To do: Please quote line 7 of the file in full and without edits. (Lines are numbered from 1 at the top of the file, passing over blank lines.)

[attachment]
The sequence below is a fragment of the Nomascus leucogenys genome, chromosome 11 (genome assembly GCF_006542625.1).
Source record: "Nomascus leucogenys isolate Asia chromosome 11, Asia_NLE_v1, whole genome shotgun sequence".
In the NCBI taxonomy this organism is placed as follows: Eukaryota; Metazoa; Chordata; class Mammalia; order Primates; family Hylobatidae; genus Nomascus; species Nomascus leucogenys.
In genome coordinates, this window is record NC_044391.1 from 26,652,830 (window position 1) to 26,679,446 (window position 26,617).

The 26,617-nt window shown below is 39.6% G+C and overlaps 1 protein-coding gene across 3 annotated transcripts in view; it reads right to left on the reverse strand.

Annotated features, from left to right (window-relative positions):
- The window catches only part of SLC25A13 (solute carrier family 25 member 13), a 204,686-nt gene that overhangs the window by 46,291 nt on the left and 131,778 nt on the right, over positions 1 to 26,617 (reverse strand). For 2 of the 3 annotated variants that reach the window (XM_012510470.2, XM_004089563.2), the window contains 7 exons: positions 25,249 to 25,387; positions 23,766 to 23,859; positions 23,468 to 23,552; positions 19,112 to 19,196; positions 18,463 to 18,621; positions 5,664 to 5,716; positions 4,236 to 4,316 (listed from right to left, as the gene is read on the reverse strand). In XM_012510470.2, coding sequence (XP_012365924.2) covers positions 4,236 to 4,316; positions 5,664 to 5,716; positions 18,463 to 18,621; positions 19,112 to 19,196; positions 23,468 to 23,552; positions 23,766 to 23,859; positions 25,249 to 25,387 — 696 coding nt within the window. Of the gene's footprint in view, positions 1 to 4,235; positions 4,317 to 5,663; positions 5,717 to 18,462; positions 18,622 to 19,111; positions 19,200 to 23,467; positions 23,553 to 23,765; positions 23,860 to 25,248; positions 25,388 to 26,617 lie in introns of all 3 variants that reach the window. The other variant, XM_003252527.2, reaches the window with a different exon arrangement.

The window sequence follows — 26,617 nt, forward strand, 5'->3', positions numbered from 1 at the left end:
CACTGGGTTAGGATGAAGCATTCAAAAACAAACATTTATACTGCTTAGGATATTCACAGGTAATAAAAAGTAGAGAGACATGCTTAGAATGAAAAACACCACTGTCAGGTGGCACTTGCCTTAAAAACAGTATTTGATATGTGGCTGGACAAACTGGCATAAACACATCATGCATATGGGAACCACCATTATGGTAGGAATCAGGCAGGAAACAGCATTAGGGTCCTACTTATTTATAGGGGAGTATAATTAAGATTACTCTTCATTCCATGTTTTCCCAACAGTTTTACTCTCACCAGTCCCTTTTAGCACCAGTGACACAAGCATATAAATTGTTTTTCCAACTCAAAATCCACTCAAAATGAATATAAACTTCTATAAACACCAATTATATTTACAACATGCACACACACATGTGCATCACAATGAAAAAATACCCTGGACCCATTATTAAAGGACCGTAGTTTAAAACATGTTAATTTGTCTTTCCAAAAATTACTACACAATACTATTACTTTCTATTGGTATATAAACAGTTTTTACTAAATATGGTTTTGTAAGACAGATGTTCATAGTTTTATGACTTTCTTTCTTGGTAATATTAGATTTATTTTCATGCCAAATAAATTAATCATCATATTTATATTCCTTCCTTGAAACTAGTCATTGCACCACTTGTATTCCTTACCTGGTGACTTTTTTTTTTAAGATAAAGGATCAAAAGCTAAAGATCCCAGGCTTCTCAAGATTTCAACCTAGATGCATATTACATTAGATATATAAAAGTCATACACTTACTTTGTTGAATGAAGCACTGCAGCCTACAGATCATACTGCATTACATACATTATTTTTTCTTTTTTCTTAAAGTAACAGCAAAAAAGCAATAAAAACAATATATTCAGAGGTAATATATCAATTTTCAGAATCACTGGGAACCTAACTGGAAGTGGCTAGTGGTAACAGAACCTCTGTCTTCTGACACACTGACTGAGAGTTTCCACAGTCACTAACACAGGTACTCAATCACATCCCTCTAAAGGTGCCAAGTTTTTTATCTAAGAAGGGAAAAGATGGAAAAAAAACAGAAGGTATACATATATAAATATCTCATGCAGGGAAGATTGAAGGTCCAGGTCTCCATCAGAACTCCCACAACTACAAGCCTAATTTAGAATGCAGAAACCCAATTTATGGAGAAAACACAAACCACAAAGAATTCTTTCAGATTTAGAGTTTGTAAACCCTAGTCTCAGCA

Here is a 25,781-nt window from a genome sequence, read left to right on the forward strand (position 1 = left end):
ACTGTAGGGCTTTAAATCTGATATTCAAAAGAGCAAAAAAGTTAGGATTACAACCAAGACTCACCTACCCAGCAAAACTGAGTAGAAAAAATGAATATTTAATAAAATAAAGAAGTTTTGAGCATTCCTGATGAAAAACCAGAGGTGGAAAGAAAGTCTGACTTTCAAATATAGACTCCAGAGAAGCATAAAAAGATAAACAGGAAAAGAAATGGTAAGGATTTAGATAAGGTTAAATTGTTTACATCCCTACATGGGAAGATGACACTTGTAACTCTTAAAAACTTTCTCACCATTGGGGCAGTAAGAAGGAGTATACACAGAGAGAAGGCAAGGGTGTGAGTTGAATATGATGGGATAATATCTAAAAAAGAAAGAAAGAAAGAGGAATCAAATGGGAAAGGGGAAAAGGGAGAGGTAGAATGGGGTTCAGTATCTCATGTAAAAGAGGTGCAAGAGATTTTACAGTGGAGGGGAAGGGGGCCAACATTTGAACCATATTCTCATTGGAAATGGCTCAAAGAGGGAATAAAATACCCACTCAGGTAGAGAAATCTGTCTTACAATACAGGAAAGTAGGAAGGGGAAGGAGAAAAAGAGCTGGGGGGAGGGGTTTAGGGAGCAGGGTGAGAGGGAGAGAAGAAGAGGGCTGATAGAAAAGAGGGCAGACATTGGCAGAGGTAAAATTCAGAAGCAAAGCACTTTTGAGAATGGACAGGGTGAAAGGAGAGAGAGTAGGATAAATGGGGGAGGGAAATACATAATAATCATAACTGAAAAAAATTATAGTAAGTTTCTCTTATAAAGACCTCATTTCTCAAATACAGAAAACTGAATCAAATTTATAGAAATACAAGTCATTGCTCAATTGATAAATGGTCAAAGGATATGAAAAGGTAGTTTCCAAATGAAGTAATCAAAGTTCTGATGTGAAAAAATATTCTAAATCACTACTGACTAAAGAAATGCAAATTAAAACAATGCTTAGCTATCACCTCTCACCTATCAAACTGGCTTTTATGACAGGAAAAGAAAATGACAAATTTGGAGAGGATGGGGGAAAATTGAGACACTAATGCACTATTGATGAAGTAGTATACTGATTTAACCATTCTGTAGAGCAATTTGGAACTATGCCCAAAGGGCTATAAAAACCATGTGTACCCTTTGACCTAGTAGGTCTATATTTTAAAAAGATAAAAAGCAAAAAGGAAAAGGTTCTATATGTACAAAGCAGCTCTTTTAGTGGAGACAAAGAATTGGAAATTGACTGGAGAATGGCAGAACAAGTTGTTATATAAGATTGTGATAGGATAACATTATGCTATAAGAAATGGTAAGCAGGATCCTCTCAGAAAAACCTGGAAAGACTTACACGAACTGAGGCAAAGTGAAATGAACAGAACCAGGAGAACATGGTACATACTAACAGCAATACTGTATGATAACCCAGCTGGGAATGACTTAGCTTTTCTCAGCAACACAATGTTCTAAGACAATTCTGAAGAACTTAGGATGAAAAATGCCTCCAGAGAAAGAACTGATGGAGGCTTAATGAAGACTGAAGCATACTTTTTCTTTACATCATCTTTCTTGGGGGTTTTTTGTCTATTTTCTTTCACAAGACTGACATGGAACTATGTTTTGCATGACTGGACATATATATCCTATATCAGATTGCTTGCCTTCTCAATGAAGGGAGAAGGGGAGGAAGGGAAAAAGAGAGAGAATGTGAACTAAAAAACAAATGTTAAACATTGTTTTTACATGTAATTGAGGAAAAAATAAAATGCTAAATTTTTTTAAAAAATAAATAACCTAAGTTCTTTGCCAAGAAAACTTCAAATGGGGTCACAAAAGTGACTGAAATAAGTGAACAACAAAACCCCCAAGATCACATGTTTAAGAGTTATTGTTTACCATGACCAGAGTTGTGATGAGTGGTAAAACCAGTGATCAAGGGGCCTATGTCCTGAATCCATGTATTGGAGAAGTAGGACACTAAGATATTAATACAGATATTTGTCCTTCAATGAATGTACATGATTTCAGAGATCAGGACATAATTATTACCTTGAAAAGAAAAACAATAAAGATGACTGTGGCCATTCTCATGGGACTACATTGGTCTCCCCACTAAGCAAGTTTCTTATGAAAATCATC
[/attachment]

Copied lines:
- The window catches only part of SLC25A13 (solute carrier family 25 member 13), a 204,686-nt gene that overhangs the window by 46,291 nt on the left and 131,778 nt on the right, over positions 1 to 26,617 (reverse strand). For 2 of the 3 annotated variants that reach the window (XM_012510470.2, XM_004089563.2), the window contains 7 exons: positions 25,249 to 25,387; positions 23,766 to 23,859; positions 23,468 to 23,552; positions 19,112 to 19,196; positions 18,463 to 18,621; positions 5,664 to 5,716; positions 4,236 to 4,316 (listed from right to left, as the gene is read on the reverse strand). In XM_012510470.2, coding sequence (XP_012365924.2) covers positions 4,236 to 4,316; positions 5,664 to 5,716; positions 18,463 to 18,621; positions 19,112 to 19,196; positions 23,468 to 23,552; positions 23,766 to 23,859; positions 25,249 to 25,387 — 696 coding nt within the window. Of the gene's footprint in view, positions 1 to 4,235; positions 4,317 to 5,663; positions 5,717 to 18,462; positions 18,622 to 19,111; positions 19,200 to 23,467; positions 23,553 to 23,765; positions 23,860 to 25,248; positions 25,388 to 26,617 lie in introns of all 3 variants that reach the window. The other variant, XM_003252527.2, reaches the window with a different exon arrangement.